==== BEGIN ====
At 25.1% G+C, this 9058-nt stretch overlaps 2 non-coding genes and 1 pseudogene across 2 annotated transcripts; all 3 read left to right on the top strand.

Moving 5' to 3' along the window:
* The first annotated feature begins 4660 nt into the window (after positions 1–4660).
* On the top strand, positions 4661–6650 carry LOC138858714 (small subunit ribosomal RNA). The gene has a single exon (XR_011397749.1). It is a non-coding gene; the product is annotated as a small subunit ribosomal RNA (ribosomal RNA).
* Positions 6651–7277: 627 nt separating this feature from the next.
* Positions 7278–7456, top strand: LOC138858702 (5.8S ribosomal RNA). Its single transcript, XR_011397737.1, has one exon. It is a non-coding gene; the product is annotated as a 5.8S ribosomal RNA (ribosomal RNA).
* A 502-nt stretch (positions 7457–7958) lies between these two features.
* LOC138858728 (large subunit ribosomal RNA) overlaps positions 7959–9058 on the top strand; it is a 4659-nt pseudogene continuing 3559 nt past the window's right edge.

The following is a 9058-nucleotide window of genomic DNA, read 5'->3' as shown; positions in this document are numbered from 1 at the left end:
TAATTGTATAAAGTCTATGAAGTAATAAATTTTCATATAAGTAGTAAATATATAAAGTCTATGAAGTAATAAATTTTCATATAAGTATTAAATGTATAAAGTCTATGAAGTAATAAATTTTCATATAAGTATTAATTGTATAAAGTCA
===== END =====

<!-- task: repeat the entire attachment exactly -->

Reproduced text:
At 25.1% G+C, this 9058-nt stretch overlaps 2 non-coding genes and 1 pseudogene across 2 annotated transcripts; all 3 read left to right on the top strand.

Moving 5' to 3' along the window:
* The first annotated feature begins 4660 nt into the window (after positions 1–4660).
* On the top strand, positions 4661–6650 carry LOC138858714 (small subunit ribosomal RNA). The gene has a single exon (XR_011397749.1). It is a non-coding gene; the product is annotated as a small subunit ribosomal RNA (ribosomal RNA).
* Positions 6651–7277: 627 nt separating this feature from the next.
* Positions 7278–7456, top strand: LOC138858702 (5.8S ribosomal RNA). Its single transcript, XR_011397737.1, has one exon. It is a non-coding gene; the product is annotated as a 5.8S ribosomal RNA (ribosomal RNA).
* A 502-nt stretch (positions 7457–7958) lies between these two features.
* LOC138858728 (large subunit ribosomal RNA) overlaps positions 7959–9058 on the top strand; it is a 4659-nt pseudogene continuing 3559 nt past the window's right edge.

The following is a 9058-nucleotide window of genomic DNA, read 5'->3' as shown; positions in this document are numbered from 1 at the left end:
TAATTGTATAAAGTCTATGAAGTAATAAATTTTCATATAAGTAGTAAATATATAAAGTCTATGAAGTAATAAATTTTCATATAAGTATTAAATGTATAAAGTCTATGAAGTAATAAATTTTCATATAAGTATTAATTGTATAAAGTCA